Peter Misselbrook's Blog
Jan 30 2019 - Genesis 38 – Judah and Tamar

What an extraordinary chapter of Scripture this is. Again we might ask what this chapter with all its unseemly details is doing in our Bibles, and particularly why it is located here, interrupting the flow of the story of Joseph. I suspect that most sermon series focussing on the history of Joseph would skip over it. Have you ever heard anyone preach from this passage?

Judah was the fourth of Jacob's sons, coming after Reuben, Simeon and Levi, all of whom were born to Leah. He had been the ringleader in persuading his brothers to sell Joseph into slavery; he appeared to have little compassion for his brother. This chapter recounts the humbling of Judah. Its graphic picture of immorality provides a dark background against which the honesty and integrity of Joseph, described in the chapters which follow, shines out more brightly.

The chapter begins by telling us that Judah left home and went to stay with a man of called Hirah. Might Judah have found the grief of father Jacob and the secret of Joseph's sale to the Midianites just too much to bear? We don't know, but for some reason he chose to leave the rest of his brothers and to live among the Canaanites. There he was attracted by a Canaanite woman called Shua. He married her and in due course she bore him three sons, Er, Onan and Shelah.

Many years pass by with Joseph all but forgotten. When Er reaches marriageable age, Judah finds him a Canaanite wife called Tamar. We are then told, "Er, Judah's firstborn, was wicked in the sight of the Lord, and the Lord put him to death" (38:7). We do not know what he did to merit such swift judgment but it may have been that he adopted some of the pagan practices of the Canaanites, practices that were an abomination to the Lord.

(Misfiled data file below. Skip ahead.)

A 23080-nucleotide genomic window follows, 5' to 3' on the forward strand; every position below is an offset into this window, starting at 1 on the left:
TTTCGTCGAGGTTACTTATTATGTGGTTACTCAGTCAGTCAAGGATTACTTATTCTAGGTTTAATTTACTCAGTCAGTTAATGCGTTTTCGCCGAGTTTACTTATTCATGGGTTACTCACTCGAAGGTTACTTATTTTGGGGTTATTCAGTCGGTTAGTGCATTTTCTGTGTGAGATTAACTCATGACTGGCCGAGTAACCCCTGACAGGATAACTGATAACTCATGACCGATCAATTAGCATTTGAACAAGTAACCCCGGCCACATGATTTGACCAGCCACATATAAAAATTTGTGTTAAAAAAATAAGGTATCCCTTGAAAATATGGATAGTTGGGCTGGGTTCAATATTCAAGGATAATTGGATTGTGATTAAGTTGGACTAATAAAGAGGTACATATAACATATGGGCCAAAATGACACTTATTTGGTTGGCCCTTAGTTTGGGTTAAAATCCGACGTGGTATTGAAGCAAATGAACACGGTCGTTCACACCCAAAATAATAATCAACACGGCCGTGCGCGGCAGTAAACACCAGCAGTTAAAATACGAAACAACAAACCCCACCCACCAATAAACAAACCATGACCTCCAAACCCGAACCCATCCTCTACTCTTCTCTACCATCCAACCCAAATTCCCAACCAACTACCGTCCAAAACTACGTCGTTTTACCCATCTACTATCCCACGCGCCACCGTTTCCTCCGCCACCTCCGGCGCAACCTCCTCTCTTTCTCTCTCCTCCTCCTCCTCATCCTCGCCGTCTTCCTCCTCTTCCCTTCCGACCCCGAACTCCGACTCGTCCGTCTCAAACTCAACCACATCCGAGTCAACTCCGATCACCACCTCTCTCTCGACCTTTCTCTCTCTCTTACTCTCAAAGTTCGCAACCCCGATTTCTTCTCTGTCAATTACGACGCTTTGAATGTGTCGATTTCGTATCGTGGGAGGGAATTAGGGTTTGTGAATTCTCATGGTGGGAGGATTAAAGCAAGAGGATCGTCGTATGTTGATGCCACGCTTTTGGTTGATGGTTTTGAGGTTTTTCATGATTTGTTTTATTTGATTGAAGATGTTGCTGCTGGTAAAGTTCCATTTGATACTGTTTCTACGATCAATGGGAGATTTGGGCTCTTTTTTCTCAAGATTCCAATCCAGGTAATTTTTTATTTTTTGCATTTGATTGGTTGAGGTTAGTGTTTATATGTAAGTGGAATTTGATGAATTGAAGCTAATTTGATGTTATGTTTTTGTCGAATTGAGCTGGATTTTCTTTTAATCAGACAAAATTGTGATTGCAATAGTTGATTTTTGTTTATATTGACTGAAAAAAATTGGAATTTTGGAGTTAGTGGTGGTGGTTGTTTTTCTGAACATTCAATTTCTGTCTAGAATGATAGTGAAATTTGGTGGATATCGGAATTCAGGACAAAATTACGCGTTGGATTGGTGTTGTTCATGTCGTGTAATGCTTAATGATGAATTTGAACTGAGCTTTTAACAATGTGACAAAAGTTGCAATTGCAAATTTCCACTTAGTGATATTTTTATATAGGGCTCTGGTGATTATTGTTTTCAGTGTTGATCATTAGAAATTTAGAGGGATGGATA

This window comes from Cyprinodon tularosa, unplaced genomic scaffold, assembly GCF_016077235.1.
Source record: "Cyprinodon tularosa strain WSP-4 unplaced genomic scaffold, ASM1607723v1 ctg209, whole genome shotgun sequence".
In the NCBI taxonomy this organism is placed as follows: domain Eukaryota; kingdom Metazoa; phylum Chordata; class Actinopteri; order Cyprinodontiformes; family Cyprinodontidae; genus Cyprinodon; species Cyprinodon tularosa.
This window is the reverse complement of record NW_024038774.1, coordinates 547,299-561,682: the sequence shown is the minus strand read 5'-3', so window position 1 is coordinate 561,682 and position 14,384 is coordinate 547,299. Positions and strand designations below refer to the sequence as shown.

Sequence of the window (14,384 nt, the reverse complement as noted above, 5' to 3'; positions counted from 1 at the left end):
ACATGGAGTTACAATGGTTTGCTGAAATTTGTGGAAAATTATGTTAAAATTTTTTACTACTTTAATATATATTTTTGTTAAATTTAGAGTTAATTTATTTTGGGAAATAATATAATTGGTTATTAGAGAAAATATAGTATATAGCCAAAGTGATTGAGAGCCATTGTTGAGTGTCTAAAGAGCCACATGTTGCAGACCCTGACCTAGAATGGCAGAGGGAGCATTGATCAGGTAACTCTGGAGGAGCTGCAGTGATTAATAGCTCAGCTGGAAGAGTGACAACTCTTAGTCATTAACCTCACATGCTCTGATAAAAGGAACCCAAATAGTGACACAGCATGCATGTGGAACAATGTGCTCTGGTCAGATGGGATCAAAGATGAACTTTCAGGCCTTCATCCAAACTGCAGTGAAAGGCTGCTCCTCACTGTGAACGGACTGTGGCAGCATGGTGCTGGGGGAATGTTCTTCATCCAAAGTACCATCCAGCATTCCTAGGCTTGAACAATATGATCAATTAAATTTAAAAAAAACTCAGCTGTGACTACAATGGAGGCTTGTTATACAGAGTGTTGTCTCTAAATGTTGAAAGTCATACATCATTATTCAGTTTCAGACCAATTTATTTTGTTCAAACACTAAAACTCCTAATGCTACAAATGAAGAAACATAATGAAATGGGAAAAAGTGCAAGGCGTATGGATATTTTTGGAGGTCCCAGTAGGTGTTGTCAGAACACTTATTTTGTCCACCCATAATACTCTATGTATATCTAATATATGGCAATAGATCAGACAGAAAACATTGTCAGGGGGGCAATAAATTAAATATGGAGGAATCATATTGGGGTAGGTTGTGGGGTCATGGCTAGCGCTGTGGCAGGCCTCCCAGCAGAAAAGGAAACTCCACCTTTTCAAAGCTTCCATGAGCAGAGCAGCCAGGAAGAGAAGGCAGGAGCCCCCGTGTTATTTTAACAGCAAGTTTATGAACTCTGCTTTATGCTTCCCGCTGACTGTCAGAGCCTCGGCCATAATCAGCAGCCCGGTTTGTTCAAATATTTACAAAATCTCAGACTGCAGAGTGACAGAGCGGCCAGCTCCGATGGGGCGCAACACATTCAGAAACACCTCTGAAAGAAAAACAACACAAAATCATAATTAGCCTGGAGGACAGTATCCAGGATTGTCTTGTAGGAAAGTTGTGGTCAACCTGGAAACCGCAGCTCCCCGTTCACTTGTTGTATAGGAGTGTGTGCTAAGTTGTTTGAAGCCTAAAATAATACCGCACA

Judah then gave his second son, Onan, to Tamar. This chapter provides us with the first mention of "Levirite marriage" which was later to incorporated into the Mosaic law. According to this custom, if a married man died without his wife bearing him an heir, his younger brother should then marry the woman. The first son she bore would be considered as the heir of her first husband (see Deuteronomy 25:5-6). Onan was not happy with this arrangement and so refused to get Tamar pregnant. He also was struck dead by the Lord.

Judah promised his remaining son, Shelah, to Tamar when he was old enough for marriage. But he failed to keep his promise and so Tamar tricked Judah into having sex with her and, when Judah threatened to have his pregnant daughter-in-law put to death she declared, with proofs, that Judah himself was the father of her twin children.

The chapter is full of hatred, strife, jealousy, immorality and revenge. God hates all of this, but he uses these very events to bring his own Son into the world. In Matthew's genealogy, or family tree, of the Lord Jesus only four women, other than Mary, get a mention. The four are Tamar who tricked Judah into fathering her child, Rahab the prostitute, Ruth the Moabite and Bathsheba the wife of Uriah the Hittite whom David seduced before having her husband killed. These are the people through whom God was at work to bring Jesus into the world.

Once again we see that human sin and folly cannot derail the purposes of God that will be unfolded through the story of Joseph and the rest of the Bible. Rather it is precisely such human acts of wilfulness, immorality and evil which move the living God to act for our redemption. Through his death and resurrection, Jesus secures forgiveness and cleansing for such a world as this.

Father God, thank you that your grace in the Lord Jesus Christ is more than able to cover all our sins. We cannot excuse our sins, nor can we hide them from you; we readily confess them and plead your forgiveness. Humble us, Lord, that we may always remember that our hope rests not in our own schemes but in your grace and goodness that have been made known to us in Christ.

Peter Misselbrook